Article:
By: Michael Campbell | Twitter: @itsthesoup
Posted: December 19, 2018 | 12:30 p.m.
PRINCE GEORGE – Much of Southside Virginia and Central North Carolina are finally able to return to some sense of normalcy after a potent winter storm brought many communities to a standstill under a foot or more of snowfall.
According to data from the National Weather Service office in Wakefield, portions of Prince George County received nearly a foot of snow during last Sunday’s winter storm, with neighbors to the northeast in Chesterfield and west toward Dinwiddie receiving similar or slightly more in some instances.
As snow coated the county’s roadways, the eventual freezing temperatures would create a dangerous combination for school buses, which resulted in school’s being closed for four days last week as the county and region worked to thaw out.
Prior to the storm’s arrival early last week, Prince George Schools’ Assistant Superintendent Dr. Lisa Pennycuff explained the school division’s calendar is built in such a way to handle inclement weather closures like the one throughout last week.
“In Prince George County, we build 10 days into our school calendar based on meeting the hours necessary for both elementary and secondary courses,” Lisa Pennycuff said ahead of the storm.
So far this school year, Prince George County students have missed seven days due to inclement weather, four as a result of last week’s snowstorm and three due to other weather-related impacts, but one of those three missed days has already been made up, leaving four inclement weather or emergency days banked in their calendar for the remainder of the 2018-2019 school year.
Parents are now questioning if this year’s early inclement weather impacts, well before the height of Virginia’s winter season will result in adjustments to the school division’s calendar as some school divisions have done in year’s past.
Last year, despite the active winter, the school division was able to finish the school year without depleting their inclement weather day reserves, which resulted in the school system being able to provide students and teacher with an additional day off toward the end of the 2017-2018 school year.
As of the publication of this article, neither the school division or the Prince George School Board have made any announcement of plans to make up missed days or discussions of calendar adjustments. Prior to last Sunday’s snowfall, Pennycuff said that evaluations are actively made following closures to determine the need to regain time.
“Prince George County Public Schools builds this ‘banked time’ into the annual calendar to try to limit the impact of unexpected changes for our families and staff,” Pennycuff explained, adding that the school system has three days in their calendar that have been formally designated as “potential make-up days for inclement weather.”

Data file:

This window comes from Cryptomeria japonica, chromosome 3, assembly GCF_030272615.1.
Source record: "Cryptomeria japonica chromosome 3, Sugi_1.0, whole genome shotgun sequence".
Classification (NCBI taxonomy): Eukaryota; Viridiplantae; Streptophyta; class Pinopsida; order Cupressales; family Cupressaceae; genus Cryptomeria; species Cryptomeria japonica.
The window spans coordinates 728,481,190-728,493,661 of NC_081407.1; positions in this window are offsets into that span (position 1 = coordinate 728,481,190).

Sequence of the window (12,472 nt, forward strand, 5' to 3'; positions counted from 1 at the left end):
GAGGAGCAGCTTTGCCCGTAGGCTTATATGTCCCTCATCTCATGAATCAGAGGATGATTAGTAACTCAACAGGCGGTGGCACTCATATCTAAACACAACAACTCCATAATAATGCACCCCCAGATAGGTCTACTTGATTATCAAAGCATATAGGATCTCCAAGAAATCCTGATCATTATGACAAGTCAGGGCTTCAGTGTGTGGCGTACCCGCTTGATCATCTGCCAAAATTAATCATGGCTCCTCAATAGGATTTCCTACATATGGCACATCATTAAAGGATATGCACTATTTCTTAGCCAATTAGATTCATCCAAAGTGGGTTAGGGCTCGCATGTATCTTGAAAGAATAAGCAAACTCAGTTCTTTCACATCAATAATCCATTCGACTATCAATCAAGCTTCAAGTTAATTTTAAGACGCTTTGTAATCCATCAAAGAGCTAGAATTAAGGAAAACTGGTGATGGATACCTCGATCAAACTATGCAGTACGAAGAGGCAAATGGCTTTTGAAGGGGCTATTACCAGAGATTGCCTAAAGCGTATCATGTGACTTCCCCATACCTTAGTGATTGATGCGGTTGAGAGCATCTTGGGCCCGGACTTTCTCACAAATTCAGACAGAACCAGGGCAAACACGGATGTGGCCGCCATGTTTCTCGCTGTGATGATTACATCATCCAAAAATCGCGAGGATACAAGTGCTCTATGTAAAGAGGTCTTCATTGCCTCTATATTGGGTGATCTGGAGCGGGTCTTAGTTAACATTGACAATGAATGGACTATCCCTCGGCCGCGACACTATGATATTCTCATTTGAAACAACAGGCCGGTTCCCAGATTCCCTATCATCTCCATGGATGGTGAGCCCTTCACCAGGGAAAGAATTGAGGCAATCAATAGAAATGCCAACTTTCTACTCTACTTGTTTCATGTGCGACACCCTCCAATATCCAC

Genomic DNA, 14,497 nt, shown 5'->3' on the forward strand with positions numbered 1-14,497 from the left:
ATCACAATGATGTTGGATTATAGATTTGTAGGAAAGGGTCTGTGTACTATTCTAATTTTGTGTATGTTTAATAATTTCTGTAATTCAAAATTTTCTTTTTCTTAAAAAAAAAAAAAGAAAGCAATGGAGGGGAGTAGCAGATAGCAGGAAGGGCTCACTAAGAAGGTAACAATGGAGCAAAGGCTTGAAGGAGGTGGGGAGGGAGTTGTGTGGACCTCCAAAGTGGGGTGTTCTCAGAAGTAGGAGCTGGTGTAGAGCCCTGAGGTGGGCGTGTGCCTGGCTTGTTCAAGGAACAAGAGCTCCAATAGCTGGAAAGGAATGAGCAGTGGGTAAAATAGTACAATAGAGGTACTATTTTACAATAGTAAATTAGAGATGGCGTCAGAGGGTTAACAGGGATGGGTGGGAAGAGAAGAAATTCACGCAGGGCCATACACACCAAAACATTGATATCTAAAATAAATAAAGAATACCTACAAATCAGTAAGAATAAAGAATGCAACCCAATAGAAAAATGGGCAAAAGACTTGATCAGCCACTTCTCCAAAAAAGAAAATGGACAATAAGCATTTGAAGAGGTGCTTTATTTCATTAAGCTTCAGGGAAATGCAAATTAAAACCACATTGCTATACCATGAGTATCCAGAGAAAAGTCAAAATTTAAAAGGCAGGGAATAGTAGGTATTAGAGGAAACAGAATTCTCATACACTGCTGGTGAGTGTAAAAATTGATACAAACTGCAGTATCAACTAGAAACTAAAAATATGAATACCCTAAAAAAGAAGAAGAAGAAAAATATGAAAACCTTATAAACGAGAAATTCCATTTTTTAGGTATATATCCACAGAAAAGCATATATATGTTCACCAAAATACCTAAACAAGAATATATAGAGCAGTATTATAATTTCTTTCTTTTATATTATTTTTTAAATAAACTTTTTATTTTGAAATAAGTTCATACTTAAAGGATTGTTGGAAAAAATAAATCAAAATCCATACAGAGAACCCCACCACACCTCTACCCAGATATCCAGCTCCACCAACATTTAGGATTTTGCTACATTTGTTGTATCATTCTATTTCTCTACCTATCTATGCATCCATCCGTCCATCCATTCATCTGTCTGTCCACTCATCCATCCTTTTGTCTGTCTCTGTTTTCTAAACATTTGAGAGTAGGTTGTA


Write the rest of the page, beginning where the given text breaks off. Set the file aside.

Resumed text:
Following recent storms, officials with the Virginia Department of Education have referred school divisions back to a memorandum issued by then-Superintendent of Public Instruction Dr. Steven Staples that reminds school divisions of the regulations that surround school calendars and make-up days.
In that memo, Staples reiterates that school systems are required to provide instruction “for a minimum of 180 days or 990 hours each school year.” Should a school division be unable to meet that requirement due to inclement weather or emergencies, “days missed must be made up in accordance with the formula outlined in the Code of Virginia,” which states “the school division must make up the first five days, and then make up one day for every two days missed in excess of the first five days missed by adding teaching days to the school calendar or extending the length of the school day.”
Staples continued, “School divisions may use instructional time built into the school calendar that exceeds the 990 instructional hour minimum or add time to the remaining days to offset the days missed,” which Prince George has done in building ten inclement weather or emergency closures into their calendar and their neighbors to the west in Dinwiddie have done by exceeding the 990-hour minimum.
The memo adds that state code allows for the Virginia Board of Education “to waive the requirement that school divisions provide additional teaching days or teaching hours to compensate for school closings resulting from a declared state of emergency.” On Saturday, December 8, Governor Ralph Northam declared a state of emergency ahead of the approaching winter storm.
In order to receive this waiver, a school division would have to submit a request to the state board of education with “evidence of efforts that have been made by the school division to reschedule as many days as possible and certification by the division superintendent and chairman of the local school board that every reasonable effort for making up lost teaching days or teaching hours was exhausted before requesting a waiver of this requirement.”
Should a school division be denied a waiver, they would have to make up the lost time as detailed in state law.
Beginning December 20, students head home for winter break before returning to classes on January 3. As of the publication of this article, Dr. Martin Luther King, Jr. Day and the date of January 28, 2019, remain holidays for Prince George students.